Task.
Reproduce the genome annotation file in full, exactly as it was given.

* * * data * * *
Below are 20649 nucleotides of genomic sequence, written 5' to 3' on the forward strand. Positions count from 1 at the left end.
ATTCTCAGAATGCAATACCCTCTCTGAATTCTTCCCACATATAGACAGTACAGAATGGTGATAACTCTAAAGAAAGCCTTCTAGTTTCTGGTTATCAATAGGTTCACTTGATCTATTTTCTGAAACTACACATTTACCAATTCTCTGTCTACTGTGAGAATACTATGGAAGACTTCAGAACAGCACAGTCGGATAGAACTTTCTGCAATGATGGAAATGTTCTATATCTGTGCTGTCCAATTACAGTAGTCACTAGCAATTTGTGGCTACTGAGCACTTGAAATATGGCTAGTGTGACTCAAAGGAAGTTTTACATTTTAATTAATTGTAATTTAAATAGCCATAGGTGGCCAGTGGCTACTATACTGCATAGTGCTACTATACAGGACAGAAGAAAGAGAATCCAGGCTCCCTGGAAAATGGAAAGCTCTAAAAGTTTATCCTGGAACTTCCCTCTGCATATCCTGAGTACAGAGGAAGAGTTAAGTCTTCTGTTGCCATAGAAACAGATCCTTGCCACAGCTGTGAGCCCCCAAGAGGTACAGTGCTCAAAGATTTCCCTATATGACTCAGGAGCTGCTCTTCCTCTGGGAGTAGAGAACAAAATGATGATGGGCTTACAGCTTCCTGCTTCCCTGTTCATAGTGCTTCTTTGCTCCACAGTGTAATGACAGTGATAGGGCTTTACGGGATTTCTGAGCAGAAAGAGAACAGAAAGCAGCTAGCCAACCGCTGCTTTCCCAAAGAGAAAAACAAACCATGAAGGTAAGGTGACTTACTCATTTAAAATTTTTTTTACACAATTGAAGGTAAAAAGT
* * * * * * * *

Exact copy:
Below are 20649 nucleotides of genomic sequence, written 5' to 3' on the forward strand. Positions count from 1 at the left end.
ATTCTCAGAATGCAATACCCTCTCTGAATTCTTCCCACATATAGACAGTACAGAATGGTGATAACTCTAAAGAAAGCCTTCTAGTTTCTGGTTATCAATAGGTTCACTTGATCTATTTTCTGAAACTACACATTTACCAATTCTCTGTCTACTGTGAGAATACTATGGAAGACTTCAGAACAGCACAGTCGGATAGAACTTTCTGCAATGATGGAAATGTTCTATATCTGTGCTGTCCAATTACAGTAGTCACTAGCAATTTGTGGCTACTGAGCACTTGAAATATGGCTAGTGTGACTCAAAGGAAGTTTTACATTTTAATTAATTGTAATTTAAATAGCCATAGGTGGCCAGTGGCTACTATACTGCATAGTGCTACTATACAGGACAGAAGAAAGAGAATCCAGGCTCCCTGGAAAATGGAAAGCTCTAAAAGTTTATCCTGGAACTTCCCTCTGCATATCCTGAGTACAGAGGAAGAGTTAAGTCTTCTGTTGCCATAGAAACAGATCCTTGCCACAGCTGTGAGCCCCCAAGAGGTACAGTGCTCAAAGATTTCCCTATATGACTCAGGAGCTGCTCTTCCTCTGGGAGTAGAGAACAAAATGATGATGGGCTTACAGCTTCCTGCTTCCCTGTTCATAGTGCTTCTTTGCTCCACAGTGTAATGACAGTGATAGGGCTTTACGGGATTTCTGAGCAGAAAGAGAACAGAAAGCAGCTAGCCAACCGCTGCTTTCCCAAAGAGAAAAACAAACCATGAAGGTAAGGTGACTTACTCATTTAAAATTTTTTTTACACAATTGAAGGTAAAAAGT